Research Papers: Materials and Fabrication

Initiation and Arrest of Delayed Hydride Cracking in Zr–2.5Nb Tubes

[+] Author and Article Information
Young S. Kim1

Zirconium Team, Korea Atomic Energy Research Institute, 150 Dukjin-dong, Yuseong, Daejeon 305-353, Koreayskim1@kaeri.re.kr


Corresponding author.

J. Pressure Vessel Technol 131(1), 011401 (Nov 11, 2008) (6 pages) doi:10.1115/1.3012264 History: Received January 11, 2007; Revised December 16, 2007; Published November 11, 2008

Using Kim’s delayed hydride cracking (DHC) model, this study reanalyzes the critical temperatures for DHC initiation and arrest in Zr–2.5Nb tubes that had previously been investigated with the previous DHC models. At the test temperatures above 180°C, DHC initiation temperatures fell near the terminal solid solubility for precipitation temperatures, requiring some undercooling or ΔT from the terminal solid solubility for dissolution (TSSD) temperatures, and increased toward TSSD with the number of thermal cycles. At the test temperatures below 180°C, DHC initiation occurred at temperatures near TSSD with little ΔT. DHC arrest occurred on heating toward TSSD where the hydrogen concentration difference between the bulk region and a crack tip ΔC decreased to a minimum ΔCmin, under which nucleation of the hydrides was restrained. ΔCmin after the first thermal cycle increased with increasing temperature, demonstrating that nucleation of the hydrides becomes more difficult with increasing temperatures. Different DHC initiation and arrest temperatures with the test temperatures or hydrogen concentrations are discussed in view of a supersaturation of hydrogen (ΔC) for nucleation of hydrides in the zirconium matrix.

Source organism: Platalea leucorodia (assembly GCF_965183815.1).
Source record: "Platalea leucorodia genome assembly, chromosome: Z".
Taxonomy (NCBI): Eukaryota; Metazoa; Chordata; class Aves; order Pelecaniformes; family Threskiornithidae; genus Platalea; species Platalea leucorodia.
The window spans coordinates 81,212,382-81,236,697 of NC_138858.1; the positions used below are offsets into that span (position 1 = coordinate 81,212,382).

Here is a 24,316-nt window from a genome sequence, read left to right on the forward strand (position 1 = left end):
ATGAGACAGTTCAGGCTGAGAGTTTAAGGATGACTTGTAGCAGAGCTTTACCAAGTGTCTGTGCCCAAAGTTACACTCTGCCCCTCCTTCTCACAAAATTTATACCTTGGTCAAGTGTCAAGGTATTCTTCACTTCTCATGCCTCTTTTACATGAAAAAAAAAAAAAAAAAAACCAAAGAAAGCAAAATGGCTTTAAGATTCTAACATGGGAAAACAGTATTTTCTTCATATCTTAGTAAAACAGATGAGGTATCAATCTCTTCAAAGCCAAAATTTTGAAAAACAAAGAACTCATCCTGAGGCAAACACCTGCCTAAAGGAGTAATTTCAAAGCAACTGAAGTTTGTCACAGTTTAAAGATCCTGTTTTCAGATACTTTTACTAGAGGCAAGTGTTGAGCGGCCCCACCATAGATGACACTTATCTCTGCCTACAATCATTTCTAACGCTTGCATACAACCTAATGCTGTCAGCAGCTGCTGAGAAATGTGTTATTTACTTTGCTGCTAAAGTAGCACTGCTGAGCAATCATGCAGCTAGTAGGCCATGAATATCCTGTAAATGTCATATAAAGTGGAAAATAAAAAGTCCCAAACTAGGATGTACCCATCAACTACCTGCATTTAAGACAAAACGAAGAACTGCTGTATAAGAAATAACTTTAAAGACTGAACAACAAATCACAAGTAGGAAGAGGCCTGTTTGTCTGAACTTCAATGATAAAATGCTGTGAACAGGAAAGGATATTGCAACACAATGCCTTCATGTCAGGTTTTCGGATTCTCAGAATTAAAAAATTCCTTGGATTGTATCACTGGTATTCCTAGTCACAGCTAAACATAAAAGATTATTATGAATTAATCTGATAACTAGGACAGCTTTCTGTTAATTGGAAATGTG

Copyright © 2009 by American Society of Mechanical Engineers
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Figure 1

The ratios of the maximum hydrogen concentration at the crack tip Cmax over the hydrogen concentration C0 in the bulk region due to the applied tensile stresses in the Zr–2.5Nb tube (4) along with the measured ratios of CTSSP over CTSSD for the Zr–2.5Nb tube reported by Pan (5) and Slattery (6)

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Figure 2

Unratcheting thermal cycle applied for DHC initiation on a stepwise cooling to the unirradiated Zr–2.5Nb tube (4)

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Figure 3

DHC initiation temperatures with hydrogen concentrations of the unirradiated Zr–2.5Nb tube, which were determined only after the first thermal cycle shown in Fig. 2

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Figure 4

An increase in DHC initiation (a) and arrest (b) temperatures toward the TSSD temperatures with the number of thermal cycles in the Zr–2.5Nb tube

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Figure 5

TSSP routes at a crack tip and in the bulk region of the Zr–2.5Nb tube when it was cooled from 50°C over the TSSD temperature: the route of A-B′-C′-C for the crack tip and the route of A-B′-B for the bulk region

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Figure 6

DHC arrest temperatures on heating with hydrogen concentrations in the Zr–2.5Nb tube. ΔC is equal to a difference between the initial hydrogen concentration or C0 and CTSSD for a given Th or the distance BC.

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Figure 7

Temperature dependence of ΔCmin that is required for arresting DHC of the Zr–2.5Nb tube




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